Weekly Newsletter

September 20, 2015


A Dying Young Woman’s Hope in Cryonics and a Future
Cancer claimed Kim Suozzi at age 23, but she chose to have her brain preserved with the dream that neuroscience might one day revive her mind. I really enjoyed this article. Unlike many of the readers, I’ve considered signing up for cryonics and went so far as to ask for it for my birthday (a request which my mother politely denied). I share Souzzi’s sentiments almost entirely, so it was touching to see the support she gathered on the internet. Despite this, I’ve had discussions with friends and family members who disagree with me strongly, so I understand the other perspective. Given this, I wanted to provide two articles that present my own and the opposing perspective on this topic. The following two articles dig deeper into scientific and philosophical views on this issue.

About That Brain-Freezing Cryonics Story in the New York Times
Neuroscientist Michael Hendricks argues that cryonics companies sell snake oil. The author cites his own neuroscience research as evidence that we are nowhere near preserving the brain in such a way that it can eventually be revived.

Ken Hayworth’s personal response to MIT Technology Review article
Ken Hayworth, a neuroscientist mentioned in the original NY Times article, responds to the the Technology Review article, arguing against its scientific and philosophical arguments.

I largely agree with Ken Hayworth. His evidence that we are moving in the direction of being able to preserve full brains makes sense to me. On the philosophy side, whenever I hear arguments stating that we can’t be copied, I think of the Ship of Theseus paradox. This thought experiment convinced me that any arguments against replicating the brain rely on false intuitions more than actual logic.


This Iconoclast Injected Life Into Artificial Body Parts
Profiles Laura Niklason, a scientist who spent 20 years working to grow functioning blood vessels in a lab. Niklason overcame skepticism from the scientific community and pioneered an approach to blood vessel growth that mimics mechanical stresses from the human body. I’ve noticed a trend in the newsletter articles about famous scientists and mathematicians – they all seem to fight against institutional skepticism towards their idea. While some might see this as depressing, I see it as uplifting. Every time someone tells me my idea is stupid, I can think of the good company I’m in. If these people, who are much smarter than me, overcame this much opposition, maybe I can too. Of course, the problem with this logic is that, often times, these doubters are right.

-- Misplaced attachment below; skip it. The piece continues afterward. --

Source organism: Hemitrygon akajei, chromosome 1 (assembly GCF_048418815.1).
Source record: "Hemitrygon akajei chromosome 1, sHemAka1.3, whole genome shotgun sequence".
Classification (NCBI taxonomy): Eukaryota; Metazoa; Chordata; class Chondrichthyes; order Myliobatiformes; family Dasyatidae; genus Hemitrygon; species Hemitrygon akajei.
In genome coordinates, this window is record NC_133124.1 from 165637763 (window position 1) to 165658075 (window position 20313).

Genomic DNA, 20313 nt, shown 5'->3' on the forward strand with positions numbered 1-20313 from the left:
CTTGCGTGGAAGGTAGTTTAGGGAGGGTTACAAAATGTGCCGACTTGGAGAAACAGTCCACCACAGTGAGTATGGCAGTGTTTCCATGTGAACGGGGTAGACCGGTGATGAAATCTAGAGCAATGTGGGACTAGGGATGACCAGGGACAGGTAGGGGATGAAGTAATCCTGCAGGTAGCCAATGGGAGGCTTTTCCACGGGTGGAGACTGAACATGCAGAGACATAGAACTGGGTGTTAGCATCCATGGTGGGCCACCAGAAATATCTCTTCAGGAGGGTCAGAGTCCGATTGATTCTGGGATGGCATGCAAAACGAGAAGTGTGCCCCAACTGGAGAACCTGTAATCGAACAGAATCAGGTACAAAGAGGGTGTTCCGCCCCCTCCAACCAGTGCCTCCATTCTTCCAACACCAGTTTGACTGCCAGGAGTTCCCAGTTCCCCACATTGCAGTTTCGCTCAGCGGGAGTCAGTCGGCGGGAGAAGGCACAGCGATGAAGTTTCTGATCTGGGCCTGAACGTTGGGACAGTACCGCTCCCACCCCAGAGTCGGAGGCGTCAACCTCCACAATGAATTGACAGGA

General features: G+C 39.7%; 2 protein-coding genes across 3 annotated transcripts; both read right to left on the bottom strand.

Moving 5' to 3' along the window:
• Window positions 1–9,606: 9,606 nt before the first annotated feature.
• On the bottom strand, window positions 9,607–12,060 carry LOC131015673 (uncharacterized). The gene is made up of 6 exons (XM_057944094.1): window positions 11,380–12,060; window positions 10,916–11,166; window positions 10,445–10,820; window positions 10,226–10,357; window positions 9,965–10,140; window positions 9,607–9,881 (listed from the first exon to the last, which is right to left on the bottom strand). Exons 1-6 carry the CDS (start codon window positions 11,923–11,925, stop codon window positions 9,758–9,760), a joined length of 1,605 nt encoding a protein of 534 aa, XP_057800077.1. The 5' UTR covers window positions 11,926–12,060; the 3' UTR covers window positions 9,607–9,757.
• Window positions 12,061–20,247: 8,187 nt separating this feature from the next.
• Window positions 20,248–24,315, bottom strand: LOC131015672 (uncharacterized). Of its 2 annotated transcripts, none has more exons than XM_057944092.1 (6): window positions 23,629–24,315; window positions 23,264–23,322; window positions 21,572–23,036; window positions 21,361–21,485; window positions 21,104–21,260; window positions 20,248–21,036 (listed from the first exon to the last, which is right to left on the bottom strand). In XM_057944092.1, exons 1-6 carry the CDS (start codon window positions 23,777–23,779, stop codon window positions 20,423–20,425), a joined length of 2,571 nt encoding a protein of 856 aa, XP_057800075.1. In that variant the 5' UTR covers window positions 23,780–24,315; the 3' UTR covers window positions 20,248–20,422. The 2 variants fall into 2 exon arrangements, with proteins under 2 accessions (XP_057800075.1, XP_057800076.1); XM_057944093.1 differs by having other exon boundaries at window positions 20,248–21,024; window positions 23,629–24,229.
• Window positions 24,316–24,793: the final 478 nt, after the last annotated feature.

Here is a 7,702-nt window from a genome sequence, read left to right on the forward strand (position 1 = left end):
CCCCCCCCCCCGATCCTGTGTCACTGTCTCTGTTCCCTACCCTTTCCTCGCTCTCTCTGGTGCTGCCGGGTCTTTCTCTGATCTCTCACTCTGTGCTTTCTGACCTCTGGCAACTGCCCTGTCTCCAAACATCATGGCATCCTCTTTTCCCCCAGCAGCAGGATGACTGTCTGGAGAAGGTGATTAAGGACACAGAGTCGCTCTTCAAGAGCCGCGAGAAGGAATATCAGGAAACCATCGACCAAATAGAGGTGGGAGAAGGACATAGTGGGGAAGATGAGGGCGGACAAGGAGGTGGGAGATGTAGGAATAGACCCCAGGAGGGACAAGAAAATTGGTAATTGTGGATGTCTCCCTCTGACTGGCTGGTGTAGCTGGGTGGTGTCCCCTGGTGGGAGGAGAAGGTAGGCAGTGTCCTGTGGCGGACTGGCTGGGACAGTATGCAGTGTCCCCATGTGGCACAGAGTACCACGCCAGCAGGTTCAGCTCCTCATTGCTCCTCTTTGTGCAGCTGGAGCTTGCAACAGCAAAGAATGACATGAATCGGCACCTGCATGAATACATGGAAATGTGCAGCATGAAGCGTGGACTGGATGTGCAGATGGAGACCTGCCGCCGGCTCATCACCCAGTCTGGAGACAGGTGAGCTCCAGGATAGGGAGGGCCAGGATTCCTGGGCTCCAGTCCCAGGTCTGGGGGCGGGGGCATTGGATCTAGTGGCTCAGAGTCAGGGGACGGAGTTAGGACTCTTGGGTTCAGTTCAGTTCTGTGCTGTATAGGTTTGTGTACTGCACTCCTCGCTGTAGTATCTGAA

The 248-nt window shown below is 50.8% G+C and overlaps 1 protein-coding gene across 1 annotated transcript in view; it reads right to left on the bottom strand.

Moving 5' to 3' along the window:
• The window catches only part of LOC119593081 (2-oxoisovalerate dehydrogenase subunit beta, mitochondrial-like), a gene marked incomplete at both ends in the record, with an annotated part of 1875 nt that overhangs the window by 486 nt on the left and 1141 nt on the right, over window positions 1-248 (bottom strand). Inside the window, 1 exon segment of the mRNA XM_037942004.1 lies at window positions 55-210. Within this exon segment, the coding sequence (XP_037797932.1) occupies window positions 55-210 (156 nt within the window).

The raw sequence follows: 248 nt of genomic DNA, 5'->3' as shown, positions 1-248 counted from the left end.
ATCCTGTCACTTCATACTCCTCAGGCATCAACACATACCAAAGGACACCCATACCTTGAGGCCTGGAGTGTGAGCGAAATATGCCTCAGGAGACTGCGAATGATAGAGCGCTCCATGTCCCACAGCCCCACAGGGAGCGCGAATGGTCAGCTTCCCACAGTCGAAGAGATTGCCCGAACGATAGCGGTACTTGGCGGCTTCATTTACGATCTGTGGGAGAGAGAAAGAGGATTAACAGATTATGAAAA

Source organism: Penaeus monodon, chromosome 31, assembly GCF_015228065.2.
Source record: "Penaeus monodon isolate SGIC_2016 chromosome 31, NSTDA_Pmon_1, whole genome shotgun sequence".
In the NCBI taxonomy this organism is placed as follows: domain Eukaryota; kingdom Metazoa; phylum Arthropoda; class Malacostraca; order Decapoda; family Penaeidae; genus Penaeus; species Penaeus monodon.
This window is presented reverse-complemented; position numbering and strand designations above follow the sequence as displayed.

The Math That Shows Humans Could Live Ten Times Longer
The paper discussed in this article asserts that we’ve made false assumptions about the aging process. The authors of this paper argue that aging, rather than resulting from a steady process of decay, has been “programmed” into our genetic code. I’m incredibly excited about this research. I’ve known about this alternative hypothesis for the aging process since I discovered the work of Josh Mitteldorf, but seeing it here makes me more confident that we can use this new understanding to actually slow or even cure aging.

Future of Housing

Life in Walter Segal’s self-build ‘anarchist’ estate
Profiles a set of affordable homes in England that the author believes are a good model for the future of affordable housing. These homes, built by Walter Segal, are lightweight, simple, can be built by homeowners with minimal help, and are easily modifiable.

Discussion, links, and tweets

I'm a software developer currently working at UberEats. I keep a low social media presence, but, if you enjoy what I have to say or want to rant at me, you should email me at stephenmalina@gmail.com. If you're interested in what I'm currently programming, check out my Github. I occasionally rant on Twitter as well.